The shares managed a 1p increase to 45p even though the company warned that the disposal of a Belgian subsidiary will result in an exceptional loss in the half year of £6.5m.
The company said the loss related to a goodwill write-off on the sale of Delby's, a food broker, which was announced in November.
Chief executive Stephen Walls, who has been moving Albert Fisher away from commodity businesses and towards added-value operations such as ready- made meals, said trading was is line with expectations.
The American operations were performing better as a result of firmer produce prices and management action, he said.
In Europe, the food processing and fresh produce businesses have been performing well, though the seafood division has started slowly due to margin pressures.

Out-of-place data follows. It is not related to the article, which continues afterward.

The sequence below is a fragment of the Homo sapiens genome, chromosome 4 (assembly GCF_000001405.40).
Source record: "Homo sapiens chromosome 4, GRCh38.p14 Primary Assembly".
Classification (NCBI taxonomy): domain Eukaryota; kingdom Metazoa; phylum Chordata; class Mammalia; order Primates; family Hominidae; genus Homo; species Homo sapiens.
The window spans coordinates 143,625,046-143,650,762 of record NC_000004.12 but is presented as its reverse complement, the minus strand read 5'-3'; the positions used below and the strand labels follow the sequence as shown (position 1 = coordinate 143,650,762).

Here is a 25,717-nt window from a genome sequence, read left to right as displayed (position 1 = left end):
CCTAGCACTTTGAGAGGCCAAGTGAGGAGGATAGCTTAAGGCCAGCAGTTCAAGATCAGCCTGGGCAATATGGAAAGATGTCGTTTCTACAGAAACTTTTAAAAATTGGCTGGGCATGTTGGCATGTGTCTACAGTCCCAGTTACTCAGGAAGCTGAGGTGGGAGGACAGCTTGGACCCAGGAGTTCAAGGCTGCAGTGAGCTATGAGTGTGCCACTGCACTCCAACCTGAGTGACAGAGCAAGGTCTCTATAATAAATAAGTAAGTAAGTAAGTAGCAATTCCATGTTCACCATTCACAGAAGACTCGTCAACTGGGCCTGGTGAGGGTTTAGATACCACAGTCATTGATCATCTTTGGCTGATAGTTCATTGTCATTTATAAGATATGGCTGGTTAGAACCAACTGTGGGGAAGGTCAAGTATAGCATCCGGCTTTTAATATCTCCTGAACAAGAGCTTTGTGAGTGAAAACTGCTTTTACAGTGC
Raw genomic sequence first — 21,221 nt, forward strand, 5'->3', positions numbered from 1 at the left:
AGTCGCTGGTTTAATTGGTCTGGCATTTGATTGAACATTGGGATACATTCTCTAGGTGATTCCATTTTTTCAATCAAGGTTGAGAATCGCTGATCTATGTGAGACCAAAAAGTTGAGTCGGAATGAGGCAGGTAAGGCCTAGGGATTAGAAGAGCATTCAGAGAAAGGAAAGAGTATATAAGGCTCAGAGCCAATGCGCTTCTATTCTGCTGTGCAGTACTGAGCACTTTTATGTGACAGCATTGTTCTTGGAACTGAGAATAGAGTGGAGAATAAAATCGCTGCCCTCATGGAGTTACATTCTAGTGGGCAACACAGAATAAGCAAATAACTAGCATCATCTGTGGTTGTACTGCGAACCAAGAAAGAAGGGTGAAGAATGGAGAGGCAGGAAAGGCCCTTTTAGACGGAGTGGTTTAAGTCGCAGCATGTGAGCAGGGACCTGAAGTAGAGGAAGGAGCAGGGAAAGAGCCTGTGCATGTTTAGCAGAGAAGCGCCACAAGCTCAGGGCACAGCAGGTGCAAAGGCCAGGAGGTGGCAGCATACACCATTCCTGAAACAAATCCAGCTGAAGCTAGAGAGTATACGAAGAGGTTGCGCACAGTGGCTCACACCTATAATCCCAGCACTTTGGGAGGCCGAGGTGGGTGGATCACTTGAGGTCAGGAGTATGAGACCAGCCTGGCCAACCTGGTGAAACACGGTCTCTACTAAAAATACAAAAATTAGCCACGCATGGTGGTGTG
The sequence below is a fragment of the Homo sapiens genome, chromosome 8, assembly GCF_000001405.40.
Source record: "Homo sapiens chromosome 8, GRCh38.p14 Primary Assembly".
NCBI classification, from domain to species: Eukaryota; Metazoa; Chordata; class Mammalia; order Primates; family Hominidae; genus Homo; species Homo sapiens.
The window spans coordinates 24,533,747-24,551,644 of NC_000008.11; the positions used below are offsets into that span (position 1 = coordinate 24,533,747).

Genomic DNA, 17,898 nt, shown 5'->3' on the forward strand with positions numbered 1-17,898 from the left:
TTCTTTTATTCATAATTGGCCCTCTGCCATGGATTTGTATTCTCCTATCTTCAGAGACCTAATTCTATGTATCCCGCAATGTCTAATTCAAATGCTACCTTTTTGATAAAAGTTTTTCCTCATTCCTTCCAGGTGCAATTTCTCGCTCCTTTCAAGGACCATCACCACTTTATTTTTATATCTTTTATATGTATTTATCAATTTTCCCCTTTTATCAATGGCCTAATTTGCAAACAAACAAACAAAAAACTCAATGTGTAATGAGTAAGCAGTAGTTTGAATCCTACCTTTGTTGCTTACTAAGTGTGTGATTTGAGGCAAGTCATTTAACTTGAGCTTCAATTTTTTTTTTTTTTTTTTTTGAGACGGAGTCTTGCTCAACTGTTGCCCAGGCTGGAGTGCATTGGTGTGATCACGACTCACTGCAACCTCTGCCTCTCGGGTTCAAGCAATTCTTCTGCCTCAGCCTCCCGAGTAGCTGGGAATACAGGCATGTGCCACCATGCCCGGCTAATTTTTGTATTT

Mr Walls said the re-positioning of the group was almost complete and that there were some signs of improving market conditions in some areas.
Albert Fisher has been actively expanding its fish processing businesses since the acquisition of Rahbek, a Danish processor, in April last year. It now has eight fish companies and entered the US market this month when it paid £5.4m for a 60 per cent stake in Aqua Star, a Seattle-based shrimps, salmon and shellfish business that was a management buy-out from BP Nutrition.
Albert Fisher has an option to increase its stake in Aqua, which Mr Walls sees as the bridgehead for the group's expansion plans in the US.
Speculation on a possible bid for Albert Fisher has been fuelled by the company's share performance. It underpreformed the FT All-Share Index by some 30 per cent last year.